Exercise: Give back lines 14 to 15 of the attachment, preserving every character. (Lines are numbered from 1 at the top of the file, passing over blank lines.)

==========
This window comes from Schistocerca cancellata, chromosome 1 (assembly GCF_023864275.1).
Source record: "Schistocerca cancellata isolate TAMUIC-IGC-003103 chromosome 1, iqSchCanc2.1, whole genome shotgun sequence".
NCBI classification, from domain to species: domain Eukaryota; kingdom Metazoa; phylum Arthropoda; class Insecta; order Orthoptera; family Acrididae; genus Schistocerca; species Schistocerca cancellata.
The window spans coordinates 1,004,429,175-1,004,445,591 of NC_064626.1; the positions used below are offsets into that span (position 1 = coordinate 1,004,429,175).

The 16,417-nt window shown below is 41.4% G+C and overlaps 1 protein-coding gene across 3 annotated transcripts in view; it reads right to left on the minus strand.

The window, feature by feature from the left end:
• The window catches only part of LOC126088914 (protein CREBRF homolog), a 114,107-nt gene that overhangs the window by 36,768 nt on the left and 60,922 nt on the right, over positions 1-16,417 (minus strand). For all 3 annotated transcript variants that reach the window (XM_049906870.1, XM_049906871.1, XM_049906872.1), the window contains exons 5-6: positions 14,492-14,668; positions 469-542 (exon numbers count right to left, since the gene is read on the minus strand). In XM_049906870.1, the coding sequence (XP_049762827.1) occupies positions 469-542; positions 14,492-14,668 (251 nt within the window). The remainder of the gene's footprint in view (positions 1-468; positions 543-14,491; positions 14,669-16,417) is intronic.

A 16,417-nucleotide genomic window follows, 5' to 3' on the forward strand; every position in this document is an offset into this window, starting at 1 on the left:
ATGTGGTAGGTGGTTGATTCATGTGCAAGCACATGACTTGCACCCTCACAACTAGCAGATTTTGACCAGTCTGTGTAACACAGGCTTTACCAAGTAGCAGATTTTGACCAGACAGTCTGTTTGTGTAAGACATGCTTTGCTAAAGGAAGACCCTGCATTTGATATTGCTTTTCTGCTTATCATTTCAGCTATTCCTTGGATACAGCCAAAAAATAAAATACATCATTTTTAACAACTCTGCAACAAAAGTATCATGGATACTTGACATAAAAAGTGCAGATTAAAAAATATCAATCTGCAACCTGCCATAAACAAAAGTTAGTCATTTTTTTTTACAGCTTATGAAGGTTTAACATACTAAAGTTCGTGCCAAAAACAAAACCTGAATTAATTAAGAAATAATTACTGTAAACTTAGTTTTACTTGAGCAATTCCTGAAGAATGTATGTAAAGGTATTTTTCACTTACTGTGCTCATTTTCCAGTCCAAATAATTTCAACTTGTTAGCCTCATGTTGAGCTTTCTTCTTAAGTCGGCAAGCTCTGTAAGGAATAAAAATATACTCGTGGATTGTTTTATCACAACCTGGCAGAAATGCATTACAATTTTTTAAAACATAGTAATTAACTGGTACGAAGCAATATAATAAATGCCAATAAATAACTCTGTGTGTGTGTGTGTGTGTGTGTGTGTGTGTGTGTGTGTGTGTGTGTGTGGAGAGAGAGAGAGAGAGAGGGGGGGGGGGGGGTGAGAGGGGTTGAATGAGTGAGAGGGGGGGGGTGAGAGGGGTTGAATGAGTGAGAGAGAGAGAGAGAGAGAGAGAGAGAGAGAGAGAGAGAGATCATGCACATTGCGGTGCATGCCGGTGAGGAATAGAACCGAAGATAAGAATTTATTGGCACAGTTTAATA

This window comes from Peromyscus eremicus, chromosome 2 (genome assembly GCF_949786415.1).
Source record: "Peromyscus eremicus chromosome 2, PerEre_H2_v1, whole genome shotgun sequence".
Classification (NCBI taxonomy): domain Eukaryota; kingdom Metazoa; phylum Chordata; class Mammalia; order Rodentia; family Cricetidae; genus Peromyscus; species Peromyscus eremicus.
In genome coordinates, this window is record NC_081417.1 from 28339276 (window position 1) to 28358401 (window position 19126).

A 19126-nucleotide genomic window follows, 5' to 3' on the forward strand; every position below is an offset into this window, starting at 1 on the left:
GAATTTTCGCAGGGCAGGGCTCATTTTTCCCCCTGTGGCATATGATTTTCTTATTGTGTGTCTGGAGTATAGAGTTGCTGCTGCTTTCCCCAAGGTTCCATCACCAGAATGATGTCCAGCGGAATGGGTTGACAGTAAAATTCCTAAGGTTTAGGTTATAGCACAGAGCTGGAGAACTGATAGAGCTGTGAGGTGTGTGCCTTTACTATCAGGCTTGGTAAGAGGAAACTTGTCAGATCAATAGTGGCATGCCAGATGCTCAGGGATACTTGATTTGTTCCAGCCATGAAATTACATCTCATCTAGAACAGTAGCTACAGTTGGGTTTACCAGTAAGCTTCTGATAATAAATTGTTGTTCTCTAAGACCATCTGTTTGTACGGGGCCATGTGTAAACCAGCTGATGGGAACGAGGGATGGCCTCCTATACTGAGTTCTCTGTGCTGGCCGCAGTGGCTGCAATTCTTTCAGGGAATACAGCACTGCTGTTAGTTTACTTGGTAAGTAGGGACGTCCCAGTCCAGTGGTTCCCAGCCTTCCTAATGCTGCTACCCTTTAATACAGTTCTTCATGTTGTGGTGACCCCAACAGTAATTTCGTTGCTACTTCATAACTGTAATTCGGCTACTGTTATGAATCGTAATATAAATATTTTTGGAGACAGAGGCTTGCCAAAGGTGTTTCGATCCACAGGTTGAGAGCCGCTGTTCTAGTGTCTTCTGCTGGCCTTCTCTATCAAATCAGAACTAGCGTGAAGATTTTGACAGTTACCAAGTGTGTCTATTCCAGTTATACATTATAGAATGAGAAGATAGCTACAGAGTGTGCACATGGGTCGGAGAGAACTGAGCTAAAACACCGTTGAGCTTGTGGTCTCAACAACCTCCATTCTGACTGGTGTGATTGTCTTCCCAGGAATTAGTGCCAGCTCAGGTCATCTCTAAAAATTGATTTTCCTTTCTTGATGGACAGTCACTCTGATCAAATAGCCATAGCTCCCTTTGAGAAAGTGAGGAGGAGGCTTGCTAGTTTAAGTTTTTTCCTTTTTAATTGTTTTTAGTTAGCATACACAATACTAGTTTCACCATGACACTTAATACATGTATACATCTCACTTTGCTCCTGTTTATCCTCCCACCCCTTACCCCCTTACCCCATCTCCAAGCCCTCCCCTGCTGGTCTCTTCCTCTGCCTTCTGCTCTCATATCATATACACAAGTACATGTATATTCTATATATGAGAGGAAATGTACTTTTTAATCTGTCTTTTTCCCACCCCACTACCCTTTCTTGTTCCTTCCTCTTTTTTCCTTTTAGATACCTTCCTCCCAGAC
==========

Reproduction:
A 19126-nucleotide genomic window follows, 5' to 3' on the forward strand; every position below is an offset into this window, starting at 1 on the left:
GAATTTTCGCAGGGCAGGGCTCATTTTTCCCCCTGTGGCATATGATTTTCTTATTGTGTGTCTGGAGTATAGAGTTGCTGCTGCTTTCCCCAAGGTTCCATCACCAGAATGATGTCCAGCGGAATGGGTTGACAGTAAAATTCCTAAGGTTTAGGTTATAGCACAGAGCTGGAGAACTGATAGAGCTGTGAGGTGTGTGCCTTTACTATCAGGCTTGGTAAGAGGAAACTTGTCAGATCAATAGTGGCATGCCAGATGCTCAGGGATACTTGATTTGTTCCAGCCATGAAATTACATCTCATCTAGAACAGTAGCTACAGTTGGGTTTACCAGTAAGCTTCTGATAATAAATTGTTGTTCTCTAAGACCATCTGTTTGTACGGGGCCATGTGTAAACCAGCTGATGGGAACGAGGGATGGCCTCCTATACTGAGTTCTCTGTGCTGGCCGCAGTGGCTGCAATTCTTTCAGGGAATACAGCACTGCTGTTAGTTTACTTGGTAAGTAGGGACGTCCCAGTCCAGTGGTTCCCAGCCTTCCTAATGCTGCTACCCTTTAATACAGTTCTTCATGTTGTGGTGACCCCAACAGTAATTTCGTTGCTACTTCATAACTGTAATTCGGCTACTGTTATGAATCGTAATATAAATATTTTTGGAGACAGAGGCTTGCCAAAGGTGTTTCGATCCACAGGTTGAGAGCCGCTGTTCTAGTGTCTTCTGCTGGCCTTCTCTATCAAATCAGAACTAGCGTGAAGATTTTGACAGTTACCAAGTGTGTCTATTCCAGTTATACATTATAGAATGAGAAGATAGCTACAGAGTGTGCACATGGGTCGGAGAGAACTGAGCTAAAACACCGTTGAGCTTGTGGTCTCAACAACCTCCATTCTGACTGGTGTGATTGTCTTCCCAGGAATTAGTGCCAGCTCAGGTCATCTCTAAAAATTGATTTTCCTTTCTTGATGGACAGTCACTCTGATCAAATAGCCATAGCTCCCTTTGAGAAAGTGAGGAGGAGGCTTGCTAGTTTAAGTTTTTTCCTTTTTAATTGTTTTTAGTTAGCATACACAATACTAGTTTCACCATGACACTTAATACATGTATACATCTCACTTTGCTCCTGTTTATCCTCCCACCCCTTACCCCCTTACCCCATCTCCAAGCCCTCCCCTGCTGGTCTCTTCCTCTGCCTTCTGCTCTCATATCATATACACAAGTACATGTATATTCTATATATGAGAGGAAATGTACTTTTTAATCTGTCTTTTTCCCACCCCACTACCCTTTCTTGTTCCTTCCTCTTTTTTCCTTTTAGATACCTTCCTCCCAGAC